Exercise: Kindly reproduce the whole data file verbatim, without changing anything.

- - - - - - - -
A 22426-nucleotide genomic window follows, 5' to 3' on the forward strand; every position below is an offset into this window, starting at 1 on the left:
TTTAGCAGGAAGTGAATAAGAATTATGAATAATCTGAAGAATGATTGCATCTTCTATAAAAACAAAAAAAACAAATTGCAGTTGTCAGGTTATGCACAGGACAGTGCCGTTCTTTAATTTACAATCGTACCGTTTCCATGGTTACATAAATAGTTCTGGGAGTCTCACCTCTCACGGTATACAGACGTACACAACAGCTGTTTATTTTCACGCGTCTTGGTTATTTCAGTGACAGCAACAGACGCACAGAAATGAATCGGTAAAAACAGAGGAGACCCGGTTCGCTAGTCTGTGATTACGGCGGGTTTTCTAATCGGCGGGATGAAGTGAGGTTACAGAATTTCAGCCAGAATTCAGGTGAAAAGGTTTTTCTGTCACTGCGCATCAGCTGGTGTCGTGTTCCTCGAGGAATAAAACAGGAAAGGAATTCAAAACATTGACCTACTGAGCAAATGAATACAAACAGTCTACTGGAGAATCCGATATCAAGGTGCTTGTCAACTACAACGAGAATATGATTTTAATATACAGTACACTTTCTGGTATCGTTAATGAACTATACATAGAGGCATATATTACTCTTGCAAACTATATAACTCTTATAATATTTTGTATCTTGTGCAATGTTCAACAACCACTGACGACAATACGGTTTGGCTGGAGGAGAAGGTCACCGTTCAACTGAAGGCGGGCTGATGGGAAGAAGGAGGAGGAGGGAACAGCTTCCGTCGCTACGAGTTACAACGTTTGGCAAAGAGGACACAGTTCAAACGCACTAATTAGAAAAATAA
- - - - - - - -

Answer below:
A 22426-nucleotide genomic window follows, 5' to 3' on the forward strand; every position below is an offset into this window, starting at 1 on the left:
TTTAGCAGGAAGTGAATAAGAATTATGAATAATCTGAAGAATGATTGCATCTTCTATAAAAACAAAAAAAACAAATTGCAGTTGTCAGGTTATGCACAGGACAGTGCCGTTCTTTAATTTACAATCGTACCGTTTCCATGGTTACATAAATAGTTCTGGGAGTCTCACCTCTCACGGTATACAGACGTACACAACAGCTGTTTATTTTCACGCGTCTTGGTTATTTCAGTGACAGCAACAGACGCACAGAAATGAATCGGTAAAAACAGAGGAGACCCGGTTCGCTAGTCTGTGATTACGGCGGGTTTTCTAATCGGCGGGATGAAGTGAGGTTACAGAATTTCAGCCAGAATTCAGGTGAAAAGGTTTTTCTGTCACTGCGCATCAGCTGGTGTCGTGTTCCTCGAGGAATAAAACAGGAAAGGAATTCAAAACATTGACCTACTGAGCAAATGAATACAAACAGTCTACTGGAGAATCCGATATCAAGGTGCTTGTCAACTACAACGAGAATATGATTTTAATATACAGTACACTTTCTGGTATCGTTAATGAACTATACATAGAGGCATATATTACTCTTGCAAACTATATAACTCTTATAATATTTTGTATCTTGTGCAATGTTCAACAACCACTGACGACAATACGGTTTGGCTGGAGGAGAAGGTCACCGTTCAACTGAAGGCGGGCTGATGGGAAGAAGGAGGAGGAGGGAACAGCTTCCGTCGCTACGAGTTACAACGTTTGGCAAAGAGGACACAGTTCAAACGCACTAATTAGAAAAATAA